To Posh to PushThere has always been a feeling in the media that pregnant celebrities often opt for elective caesarean sections rather than a natural delivery to avoid the pain of childbirth. The likes of Victoria Beckham and more recently Jordan have been dubbed "Too posh to push", choosing to book themselves into a private clinic for a section and a tummy tuck whilst they are there. This has in turn been blamed for the rising numbers of c-sections being carried out in the UK. In the 90ís, approx 20% of births or 1 in 5 were carried out by caesarean section, where as statistics recently have shown that this has increased to 25%; 1 in 4.
Immediately, the media pounces on this and says how women today are being brain washed by society into believing that childbirth must be so horrific, compared to a "simple caesarean" which in turn can be performed at your convenience and not interrupt your schedule too much. After a few weeks, you will be back to your pre-pregnancy size as the surgeon will simply take away that excess baby weight leaving you free to tone up using your personal trainer of course.
But, in reality, is a caesarean section really the easy option and are we being brainwashed by these glamorous stars? Personally, I think not.
Victoria Beckham was slated by the press for having a c-section with Brooklyn. However, it was her doctor who decided that Brooklyn and Romeo had to be born by caesarean. For Brooklyn, she had seen her doctor for a check up and he had informed her that the baby needed to be delivered that night, leaving a frantic father to race down the motorway to be with his wife! Jordan, she had Harvey naturally and had expected to have Junior the same way. However, a scan showed that the baby could not be delivered safely naturally due to an unusual membrane blocking the cervix and so she was advised to have a caesarean. I am sure that there are women out there who chose to have an elective caesarean as they do not want to go through childbirth, and that is their prerogative, but why does society make us feel that we have in someway failed?
In my own experience, I was going to have a natural delivery, using aromatherapy and as little pain relief as I could manage. I had followed a homeopathic route during pregnancy and in my own little hippy world, I was going to be the true earth mother to the end. Ella however had different ideas and decided that it would better to disengage her head, which had been fully engaged, and try and escape through my left hip rather than the natural exit. As I had been induced, and I was in my 2nd labour (they had stopped me the night before as I had not been dilating), when the consultant realised what was happening, there was no option but to have an emergency section. My baby was stuck, and in a different place in time or even today in another part of the world, one or both of us might not have made it.
The fact is that medicine today has come on leaps and bounds and doctors are able to spot problems today that would have been undetectable years ago. For first time mothers, approx 40% of births are by caesarean section. Thatís 1 in 3! My consultant told me that 20 years ago, I would have been left in labour and only when I had haemorrhaged or the babyís heart beat was undetectable would they have found that there was a problem by which time, at least one of us would have been in serious trouble. I found out recently that my Mum had been born by caesarean. Bearing in mind she has just celebrated her 60th birthday, that was a rare event in her day. My Grandmother had gone into labour naturally, but had haemorrhaged and passed out, so the doctor operated. My Grandma nearly died during the procedure, as did my Mum but thankfully, a quick thinking doctor saved them both.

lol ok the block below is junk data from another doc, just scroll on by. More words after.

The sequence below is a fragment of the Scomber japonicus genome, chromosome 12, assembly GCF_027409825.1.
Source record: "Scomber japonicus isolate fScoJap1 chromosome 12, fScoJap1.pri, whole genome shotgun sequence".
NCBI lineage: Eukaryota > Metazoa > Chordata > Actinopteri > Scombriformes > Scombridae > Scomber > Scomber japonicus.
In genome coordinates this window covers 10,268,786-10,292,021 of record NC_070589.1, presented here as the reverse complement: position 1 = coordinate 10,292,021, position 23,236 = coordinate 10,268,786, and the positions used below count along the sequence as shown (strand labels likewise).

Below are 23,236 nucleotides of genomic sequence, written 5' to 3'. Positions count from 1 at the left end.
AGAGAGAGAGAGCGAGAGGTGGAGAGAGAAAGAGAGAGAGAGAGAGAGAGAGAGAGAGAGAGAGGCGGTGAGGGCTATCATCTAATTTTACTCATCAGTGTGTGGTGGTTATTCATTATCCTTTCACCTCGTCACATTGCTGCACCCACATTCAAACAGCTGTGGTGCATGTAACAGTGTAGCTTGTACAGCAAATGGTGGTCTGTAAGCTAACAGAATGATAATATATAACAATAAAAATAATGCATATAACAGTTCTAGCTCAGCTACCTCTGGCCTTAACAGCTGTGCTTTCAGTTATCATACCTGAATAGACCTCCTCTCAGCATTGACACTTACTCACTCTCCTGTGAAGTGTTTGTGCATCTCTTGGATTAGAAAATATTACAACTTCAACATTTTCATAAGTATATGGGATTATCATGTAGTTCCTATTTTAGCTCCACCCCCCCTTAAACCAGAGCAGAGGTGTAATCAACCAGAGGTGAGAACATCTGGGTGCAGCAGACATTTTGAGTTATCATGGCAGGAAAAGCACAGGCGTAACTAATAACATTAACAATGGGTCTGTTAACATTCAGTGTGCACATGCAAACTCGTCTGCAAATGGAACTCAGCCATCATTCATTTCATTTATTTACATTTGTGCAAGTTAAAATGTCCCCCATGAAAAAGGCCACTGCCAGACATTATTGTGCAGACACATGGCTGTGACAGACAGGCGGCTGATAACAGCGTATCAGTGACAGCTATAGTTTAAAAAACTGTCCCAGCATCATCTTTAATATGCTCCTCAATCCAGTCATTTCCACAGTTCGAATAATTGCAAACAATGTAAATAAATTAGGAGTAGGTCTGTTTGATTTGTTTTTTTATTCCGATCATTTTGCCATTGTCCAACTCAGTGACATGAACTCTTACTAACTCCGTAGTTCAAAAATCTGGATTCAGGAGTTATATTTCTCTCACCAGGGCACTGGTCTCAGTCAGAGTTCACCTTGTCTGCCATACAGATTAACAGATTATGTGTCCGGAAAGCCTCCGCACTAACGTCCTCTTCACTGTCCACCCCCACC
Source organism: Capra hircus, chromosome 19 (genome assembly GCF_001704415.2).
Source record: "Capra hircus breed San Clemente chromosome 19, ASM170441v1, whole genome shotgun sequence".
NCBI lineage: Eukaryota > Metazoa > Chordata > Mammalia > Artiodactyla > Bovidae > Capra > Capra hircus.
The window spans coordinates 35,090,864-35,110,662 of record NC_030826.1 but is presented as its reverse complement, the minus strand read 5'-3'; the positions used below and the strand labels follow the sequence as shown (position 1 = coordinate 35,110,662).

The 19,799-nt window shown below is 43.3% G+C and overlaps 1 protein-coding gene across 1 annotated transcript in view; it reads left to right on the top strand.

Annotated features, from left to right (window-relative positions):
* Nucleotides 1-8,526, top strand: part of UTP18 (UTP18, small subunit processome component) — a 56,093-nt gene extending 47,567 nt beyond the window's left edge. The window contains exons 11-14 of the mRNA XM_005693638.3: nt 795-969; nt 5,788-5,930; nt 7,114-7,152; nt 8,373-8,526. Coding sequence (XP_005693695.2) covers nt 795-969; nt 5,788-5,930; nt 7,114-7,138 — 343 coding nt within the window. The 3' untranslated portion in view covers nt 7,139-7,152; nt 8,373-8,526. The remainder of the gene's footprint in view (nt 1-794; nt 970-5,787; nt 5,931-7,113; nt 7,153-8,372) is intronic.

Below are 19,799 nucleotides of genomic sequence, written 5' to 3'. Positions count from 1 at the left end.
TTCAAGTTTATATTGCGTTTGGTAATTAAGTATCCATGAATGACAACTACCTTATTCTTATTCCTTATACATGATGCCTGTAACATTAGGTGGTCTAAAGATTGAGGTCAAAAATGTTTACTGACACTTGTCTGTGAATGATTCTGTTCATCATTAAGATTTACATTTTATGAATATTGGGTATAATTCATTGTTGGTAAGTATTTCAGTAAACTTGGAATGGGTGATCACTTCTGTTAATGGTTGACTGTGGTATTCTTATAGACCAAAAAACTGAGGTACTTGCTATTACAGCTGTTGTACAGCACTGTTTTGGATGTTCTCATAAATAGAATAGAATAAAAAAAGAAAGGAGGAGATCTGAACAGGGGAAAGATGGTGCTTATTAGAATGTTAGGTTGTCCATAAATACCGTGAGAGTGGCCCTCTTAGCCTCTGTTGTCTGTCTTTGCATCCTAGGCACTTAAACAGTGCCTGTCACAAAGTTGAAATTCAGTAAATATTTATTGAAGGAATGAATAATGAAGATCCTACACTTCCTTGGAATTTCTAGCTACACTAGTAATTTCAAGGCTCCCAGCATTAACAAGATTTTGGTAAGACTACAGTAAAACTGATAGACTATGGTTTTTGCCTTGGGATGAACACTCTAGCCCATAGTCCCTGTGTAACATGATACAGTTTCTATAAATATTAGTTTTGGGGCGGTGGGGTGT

A poll I did recently at a large online pregnancy community site called Madmums, showed that of those that had caesareans, not one of them had an elective section that was not on the advice of a doctor. The caesarean rate on Madmums is consistent with the national average, but it just goes to show that women do not seem to be begging their doctors for sections for the sake of avoiding the throws of labour. I find it interesting too that some women who have had sections then go on to have natural deliveries, or at least would like to go on and have a natural delivery.
Personally, after Ella was born I did feel that I had failed in someway for having a section. My body is supposed to be designed to have children, so why couldnít I have had her the natural way? At my antenatal class reunion when Ella was 2 weeks old, out of the 12 mothers in the room, I was the only one who had had a section, and I felt that I had to justify myself. I have since found out that another 8 babies from our class were born by caesarean, but the mothers were either still in hospital or just home and so not able to come to the re-union.
It saddens me that instead of celebrating medical achievement and the fact that more babies are being delivered safely into the world, the media jump on the statistics and paint a distorted picture of reality. The medical profession are able to spot many more problems with an unborn child than they ever could in the past and if a caesarean section is the safest way to give that child the best start in life or to protect the mother, then why not?
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